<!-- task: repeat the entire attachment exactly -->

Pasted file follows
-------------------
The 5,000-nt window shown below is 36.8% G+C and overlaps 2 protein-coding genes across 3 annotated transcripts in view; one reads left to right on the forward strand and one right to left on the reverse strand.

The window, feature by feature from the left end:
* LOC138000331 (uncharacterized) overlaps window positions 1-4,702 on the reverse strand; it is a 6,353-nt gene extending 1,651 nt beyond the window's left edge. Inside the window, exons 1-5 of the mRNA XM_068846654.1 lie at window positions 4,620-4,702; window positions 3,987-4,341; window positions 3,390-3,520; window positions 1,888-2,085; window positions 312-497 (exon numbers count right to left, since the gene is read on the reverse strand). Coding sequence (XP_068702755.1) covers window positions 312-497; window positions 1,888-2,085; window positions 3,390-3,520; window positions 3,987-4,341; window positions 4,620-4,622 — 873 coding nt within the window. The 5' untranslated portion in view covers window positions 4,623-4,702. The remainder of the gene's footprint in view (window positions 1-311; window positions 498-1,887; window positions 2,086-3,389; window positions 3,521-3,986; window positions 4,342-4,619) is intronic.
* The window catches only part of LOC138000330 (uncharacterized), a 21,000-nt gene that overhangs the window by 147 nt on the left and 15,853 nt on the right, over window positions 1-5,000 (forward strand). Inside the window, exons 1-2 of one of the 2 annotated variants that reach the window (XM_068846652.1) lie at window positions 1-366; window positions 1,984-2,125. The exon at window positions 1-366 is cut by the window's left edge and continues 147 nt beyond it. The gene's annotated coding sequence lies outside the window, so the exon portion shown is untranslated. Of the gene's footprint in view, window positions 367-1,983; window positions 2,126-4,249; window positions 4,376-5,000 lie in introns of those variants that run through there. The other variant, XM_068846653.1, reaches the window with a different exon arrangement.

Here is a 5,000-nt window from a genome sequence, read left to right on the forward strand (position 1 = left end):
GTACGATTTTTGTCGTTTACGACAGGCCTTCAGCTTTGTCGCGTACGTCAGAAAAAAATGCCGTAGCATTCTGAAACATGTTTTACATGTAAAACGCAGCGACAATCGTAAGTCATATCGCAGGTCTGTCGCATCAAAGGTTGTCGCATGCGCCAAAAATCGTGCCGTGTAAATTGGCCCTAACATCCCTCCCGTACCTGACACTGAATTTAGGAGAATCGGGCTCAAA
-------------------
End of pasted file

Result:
The 5,000-nt window shown below is 36.8% G+C and overlaps 2 protein-coding genes across 3 annotated transcripts in view; one reads left to right on the forward strand and one right to left on the reverse strand.

The window, feature by feature from the left end:
* LOC138000331 (uncharacterized) overlaps window positions 1-4,702 on the reverse strand; it is a 6,353-nt gene extending 1,651 nt beyond the window's left edge. Inside the window, exons 1-5 of the mRNA XM_068846654.1 lie at window positions 4,620-4,702; window positions 3,987-4,341; window positions 3,390-3,520; window positions 1,888-2,085; window positions 312-497 (exon numbers count right to left, since the gene is read on the reverse strand). Coding sequence (XP_068702755.1) covers window positions 312-497; window positions 1,888-2,085; window positions 3,390-3,520; window positions 3,987-4,341; window positions 4,620-4,622 — 873 coding nt within the window. The 5' untranslated portion in view covers window positions 4,623-4,702. The remainder of the gene's footprint in view (window positions 1-311; window positions 498-1,887; window positions 2,086-3,389; window positions 3,521-3,986; window positions 4,342-4,619) is intronic.
* The window catches only part of LOC138000330 (uncharacterized), a 21,000-nt gene that overhangs the window by 147 nt on the left and 15,853 nt on the right, over window positions 1-5,000 (forward strand). Inside the window, exons 1-2 of one of the 2 annotated variants that reach the window (XM_068846652.1) lie at window positions 1-366; window positions 1,984-2,125. The exon at window positions 1-366 is cut by the window's left edge and continues 147 nt beyond it. The gene's annotated coding sequence lies outside the window, so the exon portion shown is untranslated. Of the gene's footprint in view, window positions 367-1,983; window positions 2,126-4,249; window positions 4,376-5,000 lie in introns of those variants that run through there. The other variant, XM_068846653.1, reaches the window with a different exon arrangement.

Here is a 5,000-nt window from a genome sequence, read left to right on the forward strand (position 1 = left end):
GTACGATTTTTGTCGTTTACGACAGGCCTTCAGCTTTGTCGCGTACGTCAGAAAAAAATGCCGTAGCATTCTGAAACATGTTTTACATGTAAAACGCAGCGACAATCGTAAGTCATATCGCAGGTCTGTCGCATCAAAGGTTGTCGCATGCGCCAAAAATCGTGCCGTGTAAATTGGCCCTAACATCCCTCCCGTACCTGACACTGAATTTAGGAGAATCGGGCTCAAA